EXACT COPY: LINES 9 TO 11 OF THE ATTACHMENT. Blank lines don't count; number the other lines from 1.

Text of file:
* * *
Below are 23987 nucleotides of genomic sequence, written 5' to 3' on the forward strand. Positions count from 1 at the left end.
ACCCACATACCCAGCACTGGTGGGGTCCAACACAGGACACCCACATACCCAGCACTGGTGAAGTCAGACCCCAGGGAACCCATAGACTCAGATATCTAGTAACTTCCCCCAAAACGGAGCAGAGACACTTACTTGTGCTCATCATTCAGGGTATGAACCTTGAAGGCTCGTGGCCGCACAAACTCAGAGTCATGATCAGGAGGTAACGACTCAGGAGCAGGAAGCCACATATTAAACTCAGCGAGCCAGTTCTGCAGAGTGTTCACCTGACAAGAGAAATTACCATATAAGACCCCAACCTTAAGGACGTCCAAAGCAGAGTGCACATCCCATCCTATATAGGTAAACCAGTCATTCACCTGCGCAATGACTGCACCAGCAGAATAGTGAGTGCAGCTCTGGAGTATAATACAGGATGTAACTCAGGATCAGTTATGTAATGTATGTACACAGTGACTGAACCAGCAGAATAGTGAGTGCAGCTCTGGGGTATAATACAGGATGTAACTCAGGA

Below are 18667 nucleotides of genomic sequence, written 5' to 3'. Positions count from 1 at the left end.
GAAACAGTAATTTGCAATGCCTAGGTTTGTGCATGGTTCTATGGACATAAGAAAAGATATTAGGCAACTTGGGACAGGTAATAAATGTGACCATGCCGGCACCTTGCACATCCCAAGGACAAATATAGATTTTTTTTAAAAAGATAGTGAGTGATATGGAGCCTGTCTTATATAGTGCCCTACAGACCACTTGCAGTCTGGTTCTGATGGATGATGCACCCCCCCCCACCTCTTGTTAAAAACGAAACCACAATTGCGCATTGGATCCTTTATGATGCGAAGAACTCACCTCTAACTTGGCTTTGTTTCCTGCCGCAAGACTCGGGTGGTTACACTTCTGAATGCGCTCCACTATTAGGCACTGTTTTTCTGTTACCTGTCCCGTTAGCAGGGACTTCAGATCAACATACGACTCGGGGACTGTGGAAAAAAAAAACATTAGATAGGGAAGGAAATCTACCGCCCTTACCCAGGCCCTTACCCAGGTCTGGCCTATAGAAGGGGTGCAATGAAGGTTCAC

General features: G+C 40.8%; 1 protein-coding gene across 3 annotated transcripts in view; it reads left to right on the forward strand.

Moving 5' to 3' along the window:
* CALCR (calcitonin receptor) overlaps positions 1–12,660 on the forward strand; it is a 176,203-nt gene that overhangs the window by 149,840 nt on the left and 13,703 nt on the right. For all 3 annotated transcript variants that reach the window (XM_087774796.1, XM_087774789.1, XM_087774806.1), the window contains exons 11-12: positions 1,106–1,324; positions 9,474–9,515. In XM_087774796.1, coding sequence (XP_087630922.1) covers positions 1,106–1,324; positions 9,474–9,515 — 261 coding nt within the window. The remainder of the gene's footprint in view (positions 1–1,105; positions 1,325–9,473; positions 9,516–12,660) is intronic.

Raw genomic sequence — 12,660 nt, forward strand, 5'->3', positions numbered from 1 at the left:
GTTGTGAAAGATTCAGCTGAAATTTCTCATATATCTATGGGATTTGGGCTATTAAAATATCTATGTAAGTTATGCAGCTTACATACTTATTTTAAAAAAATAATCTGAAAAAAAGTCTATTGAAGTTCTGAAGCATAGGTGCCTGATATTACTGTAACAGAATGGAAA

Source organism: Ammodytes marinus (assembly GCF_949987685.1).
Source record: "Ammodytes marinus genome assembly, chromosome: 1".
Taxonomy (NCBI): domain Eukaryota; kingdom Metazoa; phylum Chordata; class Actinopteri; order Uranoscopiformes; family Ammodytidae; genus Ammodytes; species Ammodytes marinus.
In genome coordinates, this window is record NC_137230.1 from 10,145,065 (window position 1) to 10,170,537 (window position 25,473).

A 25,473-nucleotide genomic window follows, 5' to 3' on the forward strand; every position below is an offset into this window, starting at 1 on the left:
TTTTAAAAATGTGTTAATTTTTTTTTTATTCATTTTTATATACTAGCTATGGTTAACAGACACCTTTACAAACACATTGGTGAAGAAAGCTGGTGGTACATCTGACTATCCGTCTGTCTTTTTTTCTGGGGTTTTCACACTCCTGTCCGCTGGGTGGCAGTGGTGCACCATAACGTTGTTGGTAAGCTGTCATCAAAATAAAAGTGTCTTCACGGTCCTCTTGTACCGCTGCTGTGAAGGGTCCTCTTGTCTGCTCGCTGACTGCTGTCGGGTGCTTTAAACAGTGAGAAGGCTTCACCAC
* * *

GTTGTGAAAGATTCAGCTGAAATTTCTCATATATCTATGGGATTTGGGCTATTAAAATATCTATGTAAGTTATGCAGCTTACATACTTATTTTAAAAAAATAATCTGAAAAAAAGTCTATTGAAGTTCTGAAGCATAGGTGCCTGATATTACTGTAACAGAATGGAAA

Source organism: Ammodytes marinus (assembly GCF_949987685.1).
Source record: "Ammodytes marinus genome assembly, chromosome: 1".